A customer passed along an article about 1 Gallon brewing. It’s defiantly a good read. Until recently I never really heard about 1 gallon recipes. Now it seems like the more authentic option to get into brewing compared to the Mr. Beer kits. This style of brewing has defiantly picked up speed as well.
I do like some aspects of 1 gallon recipes and in others I really don’t like them at all. 1 gallon recipes are nice because they are in fact small and you can do an all-grain recipe on your stove. So if you live in a small house, or an apartment and you enjoy to brew but just don’t seem to have the space for it at the moment – this could be the option.
The type of brewer that this appeals to the most is also the type that likes brewing more than drinking their own beer. I’m included in this category, so it’s not meant as an insult. I give away a lot of beer compared to what I drink. Also if you are getting into brewing and want something a bit more, “Legit” then Mr. Beer, 1-Gallon recipes are great options. At least you get the fundamentals down and know what air locks and siphons are and also are using ingredients that are tangible rather than just some stuff in a can.
I however really don’t think that 5 gallons of beer is a lot. Just think football season and some friends coming over. But I understand that to some 10 bottles is more than enough. Different strokes for different folks.
Also if you are planning on doing 1 gallon batches, I would plan on getting your own digital scale. The reason being is that it’s a pain to measure out .67 or .93 oz of hops. It’s just hard to be that exact, so you would want to double and triple check your measurements. Truthfully I would actually switch over all the recipes to grams so you can be exact. And if you were to design your own recipe, I would design for a 5 gallon batch then do the math to work it down to a gallon. That method would just seem a lot easier. Which leads me to this point, the author of this article states:
If 5-gallon batches are your ultimate goal, I still think it’s worthwhile to start with 1-gallon batches. These 1-gallon batches are a great stepping stone — they’re more satisfying than brewing extract beers and they teach you all the fundamental steps you’ll need to up your game to 5-gallon batches. Also, it’s easier to experiment with a 1-gallon batch to get a beer where you like it, and then you can scale it up to 5-gallons with confidence in the result.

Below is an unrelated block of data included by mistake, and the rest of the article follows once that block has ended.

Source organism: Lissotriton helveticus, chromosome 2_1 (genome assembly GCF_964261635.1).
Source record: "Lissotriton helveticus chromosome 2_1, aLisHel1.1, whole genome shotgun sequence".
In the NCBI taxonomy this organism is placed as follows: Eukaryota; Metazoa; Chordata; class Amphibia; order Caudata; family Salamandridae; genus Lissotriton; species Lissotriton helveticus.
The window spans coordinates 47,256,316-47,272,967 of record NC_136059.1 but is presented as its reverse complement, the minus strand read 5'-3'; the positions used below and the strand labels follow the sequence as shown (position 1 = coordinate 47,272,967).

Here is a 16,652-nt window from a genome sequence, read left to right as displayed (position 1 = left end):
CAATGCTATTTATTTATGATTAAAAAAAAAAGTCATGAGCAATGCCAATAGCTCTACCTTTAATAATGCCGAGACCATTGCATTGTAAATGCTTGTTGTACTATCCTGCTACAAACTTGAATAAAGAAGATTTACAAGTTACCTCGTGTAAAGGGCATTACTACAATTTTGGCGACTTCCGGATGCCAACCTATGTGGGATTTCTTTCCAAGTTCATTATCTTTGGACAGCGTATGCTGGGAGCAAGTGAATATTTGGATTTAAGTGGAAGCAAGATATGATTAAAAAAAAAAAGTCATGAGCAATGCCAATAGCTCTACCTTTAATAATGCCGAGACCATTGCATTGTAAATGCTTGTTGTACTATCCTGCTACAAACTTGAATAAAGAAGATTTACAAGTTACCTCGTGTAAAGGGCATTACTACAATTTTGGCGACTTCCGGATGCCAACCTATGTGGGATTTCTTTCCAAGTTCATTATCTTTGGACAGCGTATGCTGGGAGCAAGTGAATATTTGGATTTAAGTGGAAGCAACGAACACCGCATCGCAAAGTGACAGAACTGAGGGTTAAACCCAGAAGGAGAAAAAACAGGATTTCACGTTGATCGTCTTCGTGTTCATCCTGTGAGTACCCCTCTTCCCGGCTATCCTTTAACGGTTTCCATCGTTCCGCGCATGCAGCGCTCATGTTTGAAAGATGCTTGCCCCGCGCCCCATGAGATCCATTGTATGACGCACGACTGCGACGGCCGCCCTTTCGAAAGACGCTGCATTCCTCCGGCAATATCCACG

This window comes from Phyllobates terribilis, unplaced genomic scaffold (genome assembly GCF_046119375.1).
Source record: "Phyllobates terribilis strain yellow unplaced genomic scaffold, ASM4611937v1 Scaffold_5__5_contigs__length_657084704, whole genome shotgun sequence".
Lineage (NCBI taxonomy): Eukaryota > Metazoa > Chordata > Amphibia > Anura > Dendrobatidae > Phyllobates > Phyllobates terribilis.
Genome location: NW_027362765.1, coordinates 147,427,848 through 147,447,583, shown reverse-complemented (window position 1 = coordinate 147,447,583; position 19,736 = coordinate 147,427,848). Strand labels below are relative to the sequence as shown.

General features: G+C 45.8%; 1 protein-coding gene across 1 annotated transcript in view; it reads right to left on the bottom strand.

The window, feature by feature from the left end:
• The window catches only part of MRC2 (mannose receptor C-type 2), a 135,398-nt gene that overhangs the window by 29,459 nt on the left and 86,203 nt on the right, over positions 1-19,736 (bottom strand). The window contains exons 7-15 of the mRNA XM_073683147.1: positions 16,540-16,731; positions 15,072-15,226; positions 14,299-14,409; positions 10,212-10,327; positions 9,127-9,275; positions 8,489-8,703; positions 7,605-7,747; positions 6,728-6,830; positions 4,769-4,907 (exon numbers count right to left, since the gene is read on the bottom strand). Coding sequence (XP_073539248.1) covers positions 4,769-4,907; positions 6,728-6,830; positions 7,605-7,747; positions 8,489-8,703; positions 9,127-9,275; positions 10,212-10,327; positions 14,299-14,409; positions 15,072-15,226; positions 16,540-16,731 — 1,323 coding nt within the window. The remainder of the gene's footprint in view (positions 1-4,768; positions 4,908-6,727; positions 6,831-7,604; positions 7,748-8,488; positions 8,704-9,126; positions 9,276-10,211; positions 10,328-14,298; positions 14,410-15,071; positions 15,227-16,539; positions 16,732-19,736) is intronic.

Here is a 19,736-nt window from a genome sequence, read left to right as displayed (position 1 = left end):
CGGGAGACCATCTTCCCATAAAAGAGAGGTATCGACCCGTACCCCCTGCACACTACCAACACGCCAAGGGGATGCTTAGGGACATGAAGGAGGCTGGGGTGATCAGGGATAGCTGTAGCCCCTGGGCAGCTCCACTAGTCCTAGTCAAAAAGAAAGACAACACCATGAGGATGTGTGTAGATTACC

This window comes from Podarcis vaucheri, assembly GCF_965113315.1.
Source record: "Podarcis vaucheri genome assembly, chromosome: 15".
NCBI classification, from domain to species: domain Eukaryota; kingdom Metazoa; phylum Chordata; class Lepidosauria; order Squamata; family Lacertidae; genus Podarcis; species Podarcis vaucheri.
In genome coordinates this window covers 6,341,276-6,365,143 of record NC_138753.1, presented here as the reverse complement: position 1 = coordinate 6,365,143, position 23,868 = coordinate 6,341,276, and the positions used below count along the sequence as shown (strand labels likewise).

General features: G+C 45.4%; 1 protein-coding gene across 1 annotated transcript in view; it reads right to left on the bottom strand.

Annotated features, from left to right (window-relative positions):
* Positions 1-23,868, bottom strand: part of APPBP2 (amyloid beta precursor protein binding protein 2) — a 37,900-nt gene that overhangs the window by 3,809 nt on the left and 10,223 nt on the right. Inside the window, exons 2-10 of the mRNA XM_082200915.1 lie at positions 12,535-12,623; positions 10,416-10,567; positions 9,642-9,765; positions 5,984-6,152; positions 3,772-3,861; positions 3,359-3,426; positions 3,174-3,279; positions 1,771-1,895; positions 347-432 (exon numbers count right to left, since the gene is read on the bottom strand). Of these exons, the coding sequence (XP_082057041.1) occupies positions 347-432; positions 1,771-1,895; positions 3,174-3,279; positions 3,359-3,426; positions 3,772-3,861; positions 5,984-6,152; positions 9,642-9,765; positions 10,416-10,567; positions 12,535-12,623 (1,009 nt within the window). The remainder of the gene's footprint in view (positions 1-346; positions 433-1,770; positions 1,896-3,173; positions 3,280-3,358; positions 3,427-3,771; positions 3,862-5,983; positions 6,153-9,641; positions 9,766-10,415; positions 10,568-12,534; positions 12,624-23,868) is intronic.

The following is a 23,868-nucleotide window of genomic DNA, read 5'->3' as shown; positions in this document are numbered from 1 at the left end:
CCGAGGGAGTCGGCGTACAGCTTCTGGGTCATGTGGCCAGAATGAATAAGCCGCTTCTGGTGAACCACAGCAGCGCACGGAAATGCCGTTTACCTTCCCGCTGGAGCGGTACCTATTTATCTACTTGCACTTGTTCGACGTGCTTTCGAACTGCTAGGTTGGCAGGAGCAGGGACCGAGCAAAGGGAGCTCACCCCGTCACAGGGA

This is kinda a true statement, but not. It’s true if you go to grams not oz or pounds. Since you are working with such small numbers with 1 gallon recipes and measurements are very small, if you aren’t correct in your measurements you won’t be making the same recipe at 5 gallons, because most likely you didn’t start off exact (unless you go to grams). It’s like the analogy of being off course in the beginning of boat ride, the longer you go the more off you will be. So an experiment batch may not be exactly what you will get at 5 gallons. Also I don’t knock extract homebrewing (author does). There are reasons to switch to all-grain but don’t expect the beer to taste enormously better. We do have a whole series on how to make the switch if you are interested in that though.
At the end, I would say that it’s a cheaper way to get into brewing. Personally I would just recommend doing half batches of beer instead of 1 gallon because the math is easy and the container size is just a 3 gallon which doesn’t take too much space up either. For a pretty long time that’s all I did too, half batches of beer. While you might need a bit bigger of a pot of on the stove, and it may take just a bit longer to bring it up to a boil, it’s not that much more. And if you are concerned about bottles building up I would go the keg route and it would save a lot of problems that you have if that is an option that you have in the future.
With everything said, I like 1 gallon batches more than some other options and I think that brewing beer is brewing beer at the end. It doesn’t matter what anyone else thinks, as long as you are happy with it at the end – that’s what matters. Let me know what you think.